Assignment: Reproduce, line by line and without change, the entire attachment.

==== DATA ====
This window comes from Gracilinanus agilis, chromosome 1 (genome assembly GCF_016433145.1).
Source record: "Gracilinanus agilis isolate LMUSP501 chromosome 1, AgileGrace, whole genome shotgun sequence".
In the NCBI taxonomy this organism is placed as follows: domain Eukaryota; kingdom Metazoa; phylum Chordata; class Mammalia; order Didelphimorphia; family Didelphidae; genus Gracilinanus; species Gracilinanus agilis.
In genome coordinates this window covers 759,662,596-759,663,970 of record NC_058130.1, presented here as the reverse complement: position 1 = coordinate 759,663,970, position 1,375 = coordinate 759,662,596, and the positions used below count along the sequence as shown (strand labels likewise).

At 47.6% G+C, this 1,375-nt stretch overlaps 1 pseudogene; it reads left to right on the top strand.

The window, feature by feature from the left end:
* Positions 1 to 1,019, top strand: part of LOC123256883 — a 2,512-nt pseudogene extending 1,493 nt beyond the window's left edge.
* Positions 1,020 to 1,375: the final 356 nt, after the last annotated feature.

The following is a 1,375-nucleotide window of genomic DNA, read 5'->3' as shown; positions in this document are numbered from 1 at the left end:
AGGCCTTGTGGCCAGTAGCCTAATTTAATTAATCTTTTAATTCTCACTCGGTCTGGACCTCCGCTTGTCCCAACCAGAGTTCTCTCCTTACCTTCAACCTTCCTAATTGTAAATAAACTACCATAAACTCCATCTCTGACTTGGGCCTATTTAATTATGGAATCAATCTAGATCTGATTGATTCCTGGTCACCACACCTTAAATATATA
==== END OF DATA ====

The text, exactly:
This window comes from Gracilinanus agilis, chromosome 1 (genome assembly GCF_016433145.1).
Source record: "Gracilinanus agilis isolate LMUSP501 chromosome 1, AgileGrace, whole genome shotgun sequence".
In the NCBI taxonomy this organism is placed as follows: domain Eukaryota; kingdom Metazoa; phylum Chordata; class Mammalia; order Didelphimorphia; family Didelphidae; genus Gracilinanus; species Gracilinanus agilis.
In genome coordinates this window covers 759,662,596-759,663,970 of record NC_058130.1, presented here as the reverse complement: position 1 = coordinate 759,663,970, position 1,375 = coordinate 759,662,596, and the positions used below count along the sequence as shown (strand labels likewise).

At 47.6% G+C, this 1,375-nt stretch overlaps 1 pseudogene; it reads left to right on the top strand.

The window, feature by feature from the left end:
* Positions 1 to 1,019, top strand: part of LOC123256883 — a 2,512-nt pseudogene extending 1,493 nt beyond the window's left edge.
* Positions 1,020 to 1,375: the final 356 nt, after the last annotated feature.

The following is a 1,375-nucleotide window of genomic DNA, read 5'->3' as shown; positions in this document are numbered from 1 at the left end:
AGGCCTTGTGGCCAGTAGCCTAATTTAATTAATCTTTTAATTCTCACTCGGTCTGGACCTCCGCTTGTCCCAACCAGAGTTCTCTCCTTACCTTCAACCTTCCTAATTGTAAATAAACTACCATAAACTCCATCTCTGACTTGGGCCTATTTAATTATGGAATCAATCTAGATCTGATTGATTCCTGGTCACCACACCTTAAATATATA